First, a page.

Such research informed the painting of Constitution (on the front and back cover of this issue) patrolling against slavers off Africa in 1853. On 3 November, cruising off the coast of Angola between Luanda and Cabinda, Constitution made the last capture of her career, as tersely recorded in the ship's log: "Saw Sail at daylight--0740 fired 1 gun, hoisted British Colors--0900 fired another gun--slaver H.N. Gambrill boarded--prisoners taken." The journal of the captain's clerk is a bit less sparse: "Chased and brought to the American schooner H.N. Gambrill, which, when evidence of slaving was found, was made prize under Lieutenant DeCamp and sent to the U.S. . . . She apparently had been about to load slaves for delivery in Cuba and/or the Bahamas."

Constitution had seen a suspicious American schooner, hoisted a red ensign in order to approach without alarming it (since the War of 1812, the Royal Navy had avoided boarding American ships), then ran up the Stars and Stripes and fired a gun--the moment depicted in the picture. There was a short chase, with the fast fore-and-aft-rigged slaver most likely making an effort to escape by tacking upwind before finally rounding-to under the formidable threat of the big frigate's broadside. (It is ironic that the last capture of "Old Ironsides" was an American vessel.)

This action was posed in a rough drawing showing Constitution on a bowline, close-hauled and approaching to leeward as the slaver, realizing the situation, makes a desperate plunge to windward. The light is mid-morning. As to the local topography, there was welcome help from photos in an old National Geographic. The semi-arid coast tends northwest, and as the charts and sailing directions for the area report, the prevailing autumn winds are southerly. There being no information on the slaver H.N. GAMBRILL, the ship's stern is depicted as that of a generic American fast schooner of the time. The portrait of the Constitution, however, wanted more consideration, and fortunately, of course, there exist many sources regarding her changing appearance. †

Unless an artist wants to paint a fiction, all of those "little things" and more-- sea state, wind direction, cloud formation, and sun angle are only a few--have to be known in considerable depth, along with the infinite technical complexities of a ship that has been seen by no one now alive, when one attempts to portray that ship at a precise moment of her history. Is perfect fidelity achievable? Probably not. Yet the availability of more or less well organized materials, the opportunity to consult archives and vast amounts of stored information and artifacts, and the relative ease of travel and the convenience of instantaneous communication make the prospects for accuracy of today's artist far more encouraging than they were in any earlier era.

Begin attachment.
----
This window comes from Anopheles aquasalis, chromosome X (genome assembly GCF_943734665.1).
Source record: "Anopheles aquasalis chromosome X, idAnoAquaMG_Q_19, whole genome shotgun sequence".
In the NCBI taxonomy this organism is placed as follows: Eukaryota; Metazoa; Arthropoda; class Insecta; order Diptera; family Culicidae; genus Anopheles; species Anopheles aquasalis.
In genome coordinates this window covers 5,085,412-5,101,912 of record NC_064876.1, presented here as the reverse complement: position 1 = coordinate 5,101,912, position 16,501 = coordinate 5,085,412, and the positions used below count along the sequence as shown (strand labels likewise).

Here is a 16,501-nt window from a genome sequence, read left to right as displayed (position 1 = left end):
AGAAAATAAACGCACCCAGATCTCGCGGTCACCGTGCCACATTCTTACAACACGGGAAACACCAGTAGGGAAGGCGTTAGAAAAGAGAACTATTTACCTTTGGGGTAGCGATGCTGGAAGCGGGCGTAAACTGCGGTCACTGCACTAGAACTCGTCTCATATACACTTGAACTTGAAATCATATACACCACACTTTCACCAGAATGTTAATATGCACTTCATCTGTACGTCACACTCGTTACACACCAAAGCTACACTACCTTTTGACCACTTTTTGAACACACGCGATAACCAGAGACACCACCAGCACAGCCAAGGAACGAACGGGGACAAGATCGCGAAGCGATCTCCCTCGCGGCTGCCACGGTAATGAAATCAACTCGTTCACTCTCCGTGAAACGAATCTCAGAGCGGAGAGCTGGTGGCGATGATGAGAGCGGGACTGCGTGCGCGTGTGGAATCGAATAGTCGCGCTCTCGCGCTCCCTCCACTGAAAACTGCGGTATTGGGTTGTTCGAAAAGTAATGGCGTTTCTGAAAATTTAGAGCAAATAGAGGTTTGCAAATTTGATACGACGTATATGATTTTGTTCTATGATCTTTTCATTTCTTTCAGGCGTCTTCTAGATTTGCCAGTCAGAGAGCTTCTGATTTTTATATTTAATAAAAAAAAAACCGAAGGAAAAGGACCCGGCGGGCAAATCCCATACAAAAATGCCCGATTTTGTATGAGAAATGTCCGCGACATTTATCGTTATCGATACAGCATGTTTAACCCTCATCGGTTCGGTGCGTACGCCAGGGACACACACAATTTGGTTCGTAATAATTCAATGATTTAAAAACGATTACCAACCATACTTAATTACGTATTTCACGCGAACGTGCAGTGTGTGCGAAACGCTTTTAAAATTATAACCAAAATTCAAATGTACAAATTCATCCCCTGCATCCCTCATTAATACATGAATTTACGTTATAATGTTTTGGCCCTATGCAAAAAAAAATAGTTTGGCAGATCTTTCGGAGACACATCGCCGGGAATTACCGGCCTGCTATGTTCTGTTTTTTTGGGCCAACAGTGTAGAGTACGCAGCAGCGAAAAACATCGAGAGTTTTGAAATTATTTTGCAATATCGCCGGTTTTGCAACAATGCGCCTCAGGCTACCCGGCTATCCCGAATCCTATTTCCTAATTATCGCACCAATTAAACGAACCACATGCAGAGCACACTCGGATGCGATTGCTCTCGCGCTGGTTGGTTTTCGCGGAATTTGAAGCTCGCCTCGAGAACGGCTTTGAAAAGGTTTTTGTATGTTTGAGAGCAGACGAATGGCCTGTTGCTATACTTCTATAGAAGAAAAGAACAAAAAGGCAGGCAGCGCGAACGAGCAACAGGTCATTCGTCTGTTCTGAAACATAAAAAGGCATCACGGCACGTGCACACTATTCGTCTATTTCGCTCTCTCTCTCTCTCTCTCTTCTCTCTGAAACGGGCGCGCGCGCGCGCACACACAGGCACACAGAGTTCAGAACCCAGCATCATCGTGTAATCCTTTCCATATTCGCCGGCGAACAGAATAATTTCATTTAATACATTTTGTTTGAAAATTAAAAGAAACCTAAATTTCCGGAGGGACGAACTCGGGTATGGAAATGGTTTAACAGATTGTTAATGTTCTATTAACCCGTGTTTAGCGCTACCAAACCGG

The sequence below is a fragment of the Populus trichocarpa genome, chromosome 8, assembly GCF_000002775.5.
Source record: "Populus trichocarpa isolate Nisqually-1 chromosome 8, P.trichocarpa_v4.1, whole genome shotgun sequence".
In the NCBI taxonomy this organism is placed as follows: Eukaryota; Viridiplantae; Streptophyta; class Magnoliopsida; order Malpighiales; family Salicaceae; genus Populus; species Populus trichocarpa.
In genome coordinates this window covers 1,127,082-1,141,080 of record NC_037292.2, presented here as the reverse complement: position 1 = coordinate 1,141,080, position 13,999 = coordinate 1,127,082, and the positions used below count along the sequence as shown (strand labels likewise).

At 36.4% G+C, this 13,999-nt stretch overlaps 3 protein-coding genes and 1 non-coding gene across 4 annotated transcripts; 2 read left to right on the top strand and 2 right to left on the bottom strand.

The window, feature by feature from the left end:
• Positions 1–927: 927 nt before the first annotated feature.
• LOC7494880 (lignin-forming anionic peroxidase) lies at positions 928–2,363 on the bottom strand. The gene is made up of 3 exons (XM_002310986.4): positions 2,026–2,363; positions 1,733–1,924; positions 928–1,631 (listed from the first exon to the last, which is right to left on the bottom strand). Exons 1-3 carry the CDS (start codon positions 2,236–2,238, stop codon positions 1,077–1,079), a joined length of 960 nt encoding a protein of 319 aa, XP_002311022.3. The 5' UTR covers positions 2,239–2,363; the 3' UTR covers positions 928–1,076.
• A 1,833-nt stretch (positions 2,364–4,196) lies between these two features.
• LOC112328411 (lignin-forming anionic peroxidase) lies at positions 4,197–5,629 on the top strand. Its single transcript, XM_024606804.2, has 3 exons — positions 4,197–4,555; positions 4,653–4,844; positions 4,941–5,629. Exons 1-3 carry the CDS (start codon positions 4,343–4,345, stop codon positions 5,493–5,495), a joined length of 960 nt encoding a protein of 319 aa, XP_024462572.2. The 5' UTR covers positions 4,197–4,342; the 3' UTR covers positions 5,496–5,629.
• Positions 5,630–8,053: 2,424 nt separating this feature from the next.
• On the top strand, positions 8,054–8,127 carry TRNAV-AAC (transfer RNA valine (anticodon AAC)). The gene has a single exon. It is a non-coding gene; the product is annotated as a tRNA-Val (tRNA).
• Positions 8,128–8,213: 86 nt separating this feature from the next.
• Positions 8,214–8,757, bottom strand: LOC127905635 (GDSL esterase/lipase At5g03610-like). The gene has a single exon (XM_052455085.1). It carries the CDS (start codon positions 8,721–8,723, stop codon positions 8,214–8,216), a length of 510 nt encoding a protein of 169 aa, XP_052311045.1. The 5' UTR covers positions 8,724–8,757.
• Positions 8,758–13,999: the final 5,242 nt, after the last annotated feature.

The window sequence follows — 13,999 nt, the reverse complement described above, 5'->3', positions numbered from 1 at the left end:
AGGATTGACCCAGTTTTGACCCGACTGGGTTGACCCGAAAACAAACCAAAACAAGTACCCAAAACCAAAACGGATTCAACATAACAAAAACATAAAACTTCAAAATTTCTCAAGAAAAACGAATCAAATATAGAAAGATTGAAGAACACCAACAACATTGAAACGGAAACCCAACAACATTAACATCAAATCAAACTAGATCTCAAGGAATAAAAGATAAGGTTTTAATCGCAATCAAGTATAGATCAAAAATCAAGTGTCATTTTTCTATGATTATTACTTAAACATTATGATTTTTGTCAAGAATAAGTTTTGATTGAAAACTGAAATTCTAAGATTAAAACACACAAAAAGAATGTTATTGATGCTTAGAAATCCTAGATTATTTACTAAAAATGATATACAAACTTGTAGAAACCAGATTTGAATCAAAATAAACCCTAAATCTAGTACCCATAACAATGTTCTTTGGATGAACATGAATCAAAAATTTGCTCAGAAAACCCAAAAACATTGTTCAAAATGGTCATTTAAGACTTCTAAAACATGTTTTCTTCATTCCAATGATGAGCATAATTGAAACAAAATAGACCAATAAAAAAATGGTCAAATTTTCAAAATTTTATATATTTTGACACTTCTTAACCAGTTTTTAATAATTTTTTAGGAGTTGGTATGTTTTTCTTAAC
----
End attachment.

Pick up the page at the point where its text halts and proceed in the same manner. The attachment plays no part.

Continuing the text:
• Member since
    May 2003
  • From: Greenville, NC
Posted by jtilley on Tuesday, February 8, 2005 1:32 PM
The preceding two posts are the best, most concise review of the Constitution's appearance I've encountered.
I do wonder a little about the assertion that the ship's name wasn't painted on the transom. The basis for that view appears to be the Hull model. It's pretty crude; whether the name was one the real ship or not, I suspect the person who built it wasn't up to the task of doing lettering that small.

I hope everybody in the forum can remember where these two posts are. Queries about this topic probably will come up in the future, and these two probably will answer most of them. Fascinating stuff.

Youth, talent, hard work, and enthusiasm are no match for old age and treachery.

  • Member since
    July 2003
  • From: USA
Posted by 72cuda on Wednesday, February 9, 2005 11:41 AM
what a list thanks everyone, now all I got to do is get off my Duff and get started, I knew if I'd ask any of you folks about this subject someone will come up with some great information

84 of 795 1/72 Aircraft Competed for Lackland's Airman Heritage Museum

Was a Hawg Jet Fixer, now I'm a FRED Fixer   


  • Member since
    May 2003
  • From: Greenville, NC
Posted by jtilley on Saturday, February 12, 2005 11:10 AM
I'm "replying" to this thread in order to get it shoved to the top of the list. The topic came up again in a query from a new member.

Youth, talent, hard work, and enthusiasm are no match for old age and treachery.

  • Member since
    November 2005